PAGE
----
• "This is about pre-emptively pushing data at users before they know they need it," Marissa Mayer stated.

    It is about pre-emptively cashing in on users before the bank even knows where the money went. Next step is to automatically charge their credit card for forced integration.

    The new G - We don't help you find what you need, we know what you need and you agree.

  • This is exciting news sorta. If google actually got a proper User Adaptive System in place which is able to actually understand what I want, then it'll save me quite a lot of time from searching.

    However, I just KNOW that the same system will also be used to throw ads at me, and to determine what products I will probably buy/not buy - which makes my profile very useful for pretty much anyone.

    That's technology for you. Since there is a simple way to monitise it - it'll keep going forward.
    • I would hope this technology would be smart enough to push results based on whether it is a work related task or a recreational task.

      It would also be quite interesting to see what Google could predict. I feel my searches are quite varied. However Google probably won't get this chance with me, as I rarely ever search while logged into a Google account.
      • by CCarrot (1562079)

        I would hope this technology would be smart enough to push results based on whether it is a work related task or a recreational task.

        Yes, I can see if "Would you like to see results for 'Big Breasted Bavarian Women'?" popped up during that sales pitch to your potential Bavarian investors...of course, actual impact on the pitch could be positive or negative, depending on the gender and age group of the representatives...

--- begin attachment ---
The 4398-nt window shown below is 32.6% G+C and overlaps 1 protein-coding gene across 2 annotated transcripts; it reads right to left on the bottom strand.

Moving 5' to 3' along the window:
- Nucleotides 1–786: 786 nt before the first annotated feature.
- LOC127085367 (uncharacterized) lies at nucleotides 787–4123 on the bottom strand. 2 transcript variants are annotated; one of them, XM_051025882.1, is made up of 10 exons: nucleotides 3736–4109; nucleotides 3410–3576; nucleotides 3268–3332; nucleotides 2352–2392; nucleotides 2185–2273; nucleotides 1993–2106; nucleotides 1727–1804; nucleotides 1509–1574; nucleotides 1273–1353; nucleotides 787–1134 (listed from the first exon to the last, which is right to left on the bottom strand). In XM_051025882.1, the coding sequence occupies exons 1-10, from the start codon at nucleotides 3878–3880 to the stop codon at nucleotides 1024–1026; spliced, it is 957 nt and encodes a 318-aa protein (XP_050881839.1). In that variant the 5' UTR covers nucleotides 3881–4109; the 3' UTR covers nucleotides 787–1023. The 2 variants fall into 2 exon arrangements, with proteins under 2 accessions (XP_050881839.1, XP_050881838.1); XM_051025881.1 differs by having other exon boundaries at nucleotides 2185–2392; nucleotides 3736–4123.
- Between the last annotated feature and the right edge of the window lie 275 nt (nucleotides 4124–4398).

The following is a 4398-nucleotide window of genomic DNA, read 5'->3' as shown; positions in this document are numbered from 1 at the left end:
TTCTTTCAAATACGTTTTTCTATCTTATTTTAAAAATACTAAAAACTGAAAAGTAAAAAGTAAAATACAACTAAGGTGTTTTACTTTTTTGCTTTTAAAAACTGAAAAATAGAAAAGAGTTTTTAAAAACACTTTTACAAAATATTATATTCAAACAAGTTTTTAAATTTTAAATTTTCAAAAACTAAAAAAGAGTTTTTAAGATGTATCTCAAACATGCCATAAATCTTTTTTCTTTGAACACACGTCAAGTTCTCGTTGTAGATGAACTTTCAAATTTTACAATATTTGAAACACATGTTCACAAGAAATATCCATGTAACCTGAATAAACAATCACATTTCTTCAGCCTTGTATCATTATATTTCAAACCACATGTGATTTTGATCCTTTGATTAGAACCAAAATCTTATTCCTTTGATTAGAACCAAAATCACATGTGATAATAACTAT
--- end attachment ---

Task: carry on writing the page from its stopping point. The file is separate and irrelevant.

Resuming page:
• Exactly. I also don't want 'bugs in Python' appearing in my after work image and video searches.
          • by CCarrot (1562079)

            Exactly. I also don't want 'bugs in Python' appearing in my after work image and video searches.

            Heh, unless you were helping your kid with a biology paper on parasites common to Southeast Asian constrictors...but then, you'd still probably want different search results than you'd need at work ;)

  • by Uhhhh oh ya! (1000660) on Monday December 13, 2010 @11:52AM (#34534694)
    This makes me remember a Futurama quote, "Shut up friends. My internet browser heard us saying the word Fry and it found a movie about Philip J. Fry for us... It also opened my calendar to Friday and ordered me some french fries."
  • by Sockatume (732728) on Monday December 13, 2010 @11:54AM (#34534722)

    Google Reader's feed discovery and its "magic" sort option, and Priority Inbox, are arguably an early implimentation of this sort of philosophy - when the system knows enough about your usage patterns, it can begin to prioritise particular information. From that it's a simple step to have it start presenting information to you at times when you might need it, but before you have explicitly stated a need. They're already quite a long way along. Latitude's slightly creepy Location History extension could play a big part in this as well. After about 3 months of usage it had a pretty good idea where I worked, where I lived, and when I tended to visit particular restaurants.

  • geo --crap (Score:4, Interesting)

    by think_nix (1467471) on Monday December 13, 2010 @11:57AM (#34534756)

    As someone who travels from location to location in between different countries, I am sick of this whole "geo" nonsense, and location based services. For example, remember the good old days when you could go to _somewhere.com_ and get that specific service or site in the language you prefer? Nowadays you get whatever X based on your location or better yet on some computer systems based it is based on the locality of the box. More times than most it is hard to get the information you want and can _understand_ especially when you cannot even understand where _what it is you were looking for_ is.